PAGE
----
This project has grown from the urban residence of Dr. Sarah N. Gatson, in Bryan, TX (a townhome on a 1/4 acre lot, with about 1500 square feet of growing space). Since 2011, she and her family have been converting their lawn and other areas of their property into food production space. At first only a small herb garden, Dr. Gatson’s professional focus on the sociology of community, citizenship, identity and culture lead her to the development of a food gardening project.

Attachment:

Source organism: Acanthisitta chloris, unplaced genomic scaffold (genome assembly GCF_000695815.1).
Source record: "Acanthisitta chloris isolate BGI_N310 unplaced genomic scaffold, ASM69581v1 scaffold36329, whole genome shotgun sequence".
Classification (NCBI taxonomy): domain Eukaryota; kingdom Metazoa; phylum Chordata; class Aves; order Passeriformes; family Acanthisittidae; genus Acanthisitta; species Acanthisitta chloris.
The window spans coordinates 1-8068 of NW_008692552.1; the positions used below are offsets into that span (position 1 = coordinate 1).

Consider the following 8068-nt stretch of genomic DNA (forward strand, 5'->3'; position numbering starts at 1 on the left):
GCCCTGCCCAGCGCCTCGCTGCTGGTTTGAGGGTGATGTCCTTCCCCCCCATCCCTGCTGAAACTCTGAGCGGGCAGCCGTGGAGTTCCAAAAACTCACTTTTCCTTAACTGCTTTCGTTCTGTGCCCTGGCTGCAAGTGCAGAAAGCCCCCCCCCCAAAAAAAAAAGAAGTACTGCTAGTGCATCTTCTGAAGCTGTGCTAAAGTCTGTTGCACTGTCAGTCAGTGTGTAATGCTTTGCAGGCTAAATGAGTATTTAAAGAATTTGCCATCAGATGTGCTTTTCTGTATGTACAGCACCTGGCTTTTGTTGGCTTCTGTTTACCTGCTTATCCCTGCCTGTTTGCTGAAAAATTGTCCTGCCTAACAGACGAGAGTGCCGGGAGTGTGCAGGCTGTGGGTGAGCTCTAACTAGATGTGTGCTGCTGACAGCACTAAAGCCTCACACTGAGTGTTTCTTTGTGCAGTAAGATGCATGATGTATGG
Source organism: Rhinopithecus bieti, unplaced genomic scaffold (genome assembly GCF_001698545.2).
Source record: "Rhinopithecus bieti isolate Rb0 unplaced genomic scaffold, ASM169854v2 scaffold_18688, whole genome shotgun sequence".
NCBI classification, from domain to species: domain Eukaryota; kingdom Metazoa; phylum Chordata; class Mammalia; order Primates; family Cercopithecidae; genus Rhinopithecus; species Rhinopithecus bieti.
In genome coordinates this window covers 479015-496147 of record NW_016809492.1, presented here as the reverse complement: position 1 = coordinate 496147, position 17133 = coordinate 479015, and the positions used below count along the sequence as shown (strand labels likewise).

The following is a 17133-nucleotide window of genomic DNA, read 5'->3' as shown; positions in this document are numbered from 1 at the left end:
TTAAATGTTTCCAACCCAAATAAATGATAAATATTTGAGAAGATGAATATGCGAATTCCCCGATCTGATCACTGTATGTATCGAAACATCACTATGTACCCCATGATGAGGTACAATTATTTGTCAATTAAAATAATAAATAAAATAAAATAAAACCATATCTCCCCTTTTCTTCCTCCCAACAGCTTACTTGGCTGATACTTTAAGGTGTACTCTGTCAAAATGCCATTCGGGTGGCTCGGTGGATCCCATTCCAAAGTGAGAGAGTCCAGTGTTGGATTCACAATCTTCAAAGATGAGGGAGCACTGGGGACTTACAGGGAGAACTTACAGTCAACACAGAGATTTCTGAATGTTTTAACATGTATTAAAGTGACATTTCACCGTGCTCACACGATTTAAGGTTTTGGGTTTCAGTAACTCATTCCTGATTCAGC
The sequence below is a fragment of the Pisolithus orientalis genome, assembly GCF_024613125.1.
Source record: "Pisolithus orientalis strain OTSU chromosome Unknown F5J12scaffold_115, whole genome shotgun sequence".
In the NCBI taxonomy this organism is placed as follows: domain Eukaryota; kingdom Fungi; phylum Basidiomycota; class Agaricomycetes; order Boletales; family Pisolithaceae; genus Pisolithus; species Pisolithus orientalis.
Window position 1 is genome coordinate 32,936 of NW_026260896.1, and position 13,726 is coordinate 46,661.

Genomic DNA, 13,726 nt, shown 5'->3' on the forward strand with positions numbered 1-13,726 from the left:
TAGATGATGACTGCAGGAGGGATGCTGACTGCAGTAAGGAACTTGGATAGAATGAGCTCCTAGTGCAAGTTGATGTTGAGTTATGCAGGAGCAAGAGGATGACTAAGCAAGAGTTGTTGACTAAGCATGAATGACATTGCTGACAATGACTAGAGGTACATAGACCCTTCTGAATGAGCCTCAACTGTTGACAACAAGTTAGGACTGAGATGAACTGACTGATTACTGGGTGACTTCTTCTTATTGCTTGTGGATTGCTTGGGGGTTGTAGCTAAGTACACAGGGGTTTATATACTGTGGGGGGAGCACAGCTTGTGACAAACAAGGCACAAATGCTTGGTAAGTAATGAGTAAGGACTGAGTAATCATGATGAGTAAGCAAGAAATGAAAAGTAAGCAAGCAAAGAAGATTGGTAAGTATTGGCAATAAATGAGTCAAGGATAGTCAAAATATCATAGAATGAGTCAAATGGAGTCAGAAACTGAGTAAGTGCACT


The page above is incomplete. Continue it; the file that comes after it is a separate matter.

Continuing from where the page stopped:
As students and faculty at Texas A&M University, we work from a service-learning advocacy perspective. As community members in various locations (social and geographic) around the Brazos Valley, the influence of TAMU is both central and marginal to our lives. As ethnographers and autoethnographers, we tack back and forth from these two poles of identification in an attempt to capture what community means to all of us.
By focusing on food, our project understands the phrase “Everybody eats” in two ways — as both a recognition of our common needs, and an imperative of social life, policy, and community: “C’mon, everybody eats.” & “Everybody eats!” Join us on our journey!